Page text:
Atlanta-based Roadshow Management Partners is launching a $25 million film fund to back small independent Georgia Film Projects.
According to the Atlanta Business Chronicle, the investment fund was founded by Whit Blakeley, a career coach of over 30 years and founder of The Ritz Group, a nonprofit that connects entrepreneurs with private equity.
Blakeley has partnered with startup Gramarye Media, which will receive $5 million of the initial funding, to kick off the fund’s first projects. Gramarye aims to change the way film franchises are created by evaluating the potential of book manuscripts before they hit shelves.
Roadshow’s partnership with Gramarye will allow investors to take money that otherwise would be used to fund one film and instead invest it in several projects with the potential to become cross media event franchises
The film fund will specialize in small budget films that target the 18- to 35-year old demographic, primarily in the horror/thriller, romantic comedy or faith- and value-based genres. Films in these genres tend to cost less and make more money.
In the fund’s first phase, Gramarye will give Roadshow’s investors the opportunity to spread their risk over four intellectual properties and turn the hits into films. Phase two will be a $26 million raise that will be spread over 24 projects.
It all started when Gramarye Media noticed that Big Hollywood studios often snap up the film rights to a book before it even hits bookshelves, but that doesn’t always spell success at the box office. Gramarye Media Inc. wants to discover manuscripts before they publish, workshop them into interactive e-books, test them on readers and collect data to see which ones have audience potential. It will then partner with studios to develop the most promising concepts into franchises like “The Hunger Games.”
“Studios are out there hunting and gathering for books, comics, games,” said Gramarye Media CEO and co-founder John Adcox. “But they’re kind of stabbing in the dark.”
Gramarye’s model could save studios money and increase the originality of films, television shows and gaming in an environment where Hollywood too often blows millions on disappointing sequels.
“Right now their climate is a lot of sequels and a lot of remakes, because they’re perceived as safer,” Adcox said. “There’s a built-in audience and brand awareness.”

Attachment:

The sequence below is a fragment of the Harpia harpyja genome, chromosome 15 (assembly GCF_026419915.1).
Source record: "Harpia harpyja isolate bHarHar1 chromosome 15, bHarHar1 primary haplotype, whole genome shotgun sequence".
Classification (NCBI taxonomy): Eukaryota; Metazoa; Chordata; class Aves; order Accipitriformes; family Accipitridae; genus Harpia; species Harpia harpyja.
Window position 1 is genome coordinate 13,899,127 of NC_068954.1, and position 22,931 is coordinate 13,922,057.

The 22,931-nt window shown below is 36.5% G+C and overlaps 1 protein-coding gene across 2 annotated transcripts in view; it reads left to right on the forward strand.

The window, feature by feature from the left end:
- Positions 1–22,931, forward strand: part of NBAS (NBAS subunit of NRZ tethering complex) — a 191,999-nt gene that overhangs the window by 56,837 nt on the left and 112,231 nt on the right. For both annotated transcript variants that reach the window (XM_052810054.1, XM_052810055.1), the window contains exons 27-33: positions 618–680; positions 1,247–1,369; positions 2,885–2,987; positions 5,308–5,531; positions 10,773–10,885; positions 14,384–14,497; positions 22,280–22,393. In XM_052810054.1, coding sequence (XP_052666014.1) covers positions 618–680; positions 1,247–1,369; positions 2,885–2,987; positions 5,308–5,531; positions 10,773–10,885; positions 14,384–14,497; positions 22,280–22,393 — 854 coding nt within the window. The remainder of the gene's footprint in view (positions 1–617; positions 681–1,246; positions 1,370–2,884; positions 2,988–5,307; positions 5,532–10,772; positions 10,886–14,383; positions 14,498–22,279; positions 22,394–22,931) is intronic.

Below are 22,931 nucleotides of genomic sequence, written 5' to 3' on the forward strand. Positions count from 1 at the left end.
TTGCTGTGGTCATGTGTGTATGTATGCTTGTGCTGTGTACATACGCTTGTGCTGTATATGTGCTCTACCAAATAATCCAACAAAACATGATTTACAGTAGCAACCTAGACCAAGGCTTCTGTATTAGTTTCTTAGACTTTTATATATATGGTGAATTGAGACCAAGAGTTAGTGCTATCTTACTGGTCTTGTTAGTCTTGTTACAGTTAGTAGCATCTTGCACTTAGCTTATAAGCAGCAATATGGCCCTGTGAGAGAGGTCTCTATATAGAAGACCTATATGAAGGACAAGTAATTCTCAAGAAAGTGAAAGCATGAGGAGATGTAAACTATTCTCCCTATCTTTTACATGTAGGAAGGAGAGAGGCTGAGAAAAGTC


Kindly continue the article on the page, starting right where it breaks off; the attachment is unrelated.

Gramarye, a Middle English word for “magical learning,” launched in 2016 in Georgia Tech’s Flashpoint accelerator, where it developed a list of over 40 criteria that successful franchises like “Harry Potter” and “Star Wars” have in common, including “found family.” Once identified, the manuscripts will undergo a one-year incubation process to develop what Adcox calls an “eBook 2.0” under the guidance of Gramarye’s mentorship team.
“We can actually farm potential story franchises and provide actionable data that tells you not only what to adapt, but how to adapt it,” Adcox said.
A key member of the mentorship team is Alice Neuhauser, Gramarye president and co-founder of Manhattan Beach Studios, an L.A. media campus with over 25 stages.
“It’s just an intriguing way of looking at the process,” Neuhauser said of Gramarye’s model. “For a creative industry it tends to be very fixed in the way it’s been done. I just think we need to be more creative in how we make this business work.”
Over the next six months to a year, Gramarye will roll out its first e-books with games, videos and sounds to a select group of readers and assess the response through algorithms developed by Chief Creative Officer Don Dudenhoeffer.
“We’ll find out when we go too far, how much music is too much,” Adcox said.
When the company has enough data to understand which stories have the potential audience base to be successful movies, TV shows or games, it will look for a studio partner. Eventually, the goal is for the company to found a production company to make some of the films itself.
“That’s why we’re looking to partner with a studio in town that has stages, but no content,” Adcox said.
Gramarye recently opened a $3 million funding round, and once that is closed it plans to hire about 15 employees. Adcox said it has gotten a ton of investment interest from major Hollywood studios. If possible, the company would like to remain in Atlanta.
“A lot of the interest we’ve gotten in investment have been people who want to move us to the West Coast and sort of suck us up,” Adcox said. “But we really want to stay here and that’s what we’re fighting for.”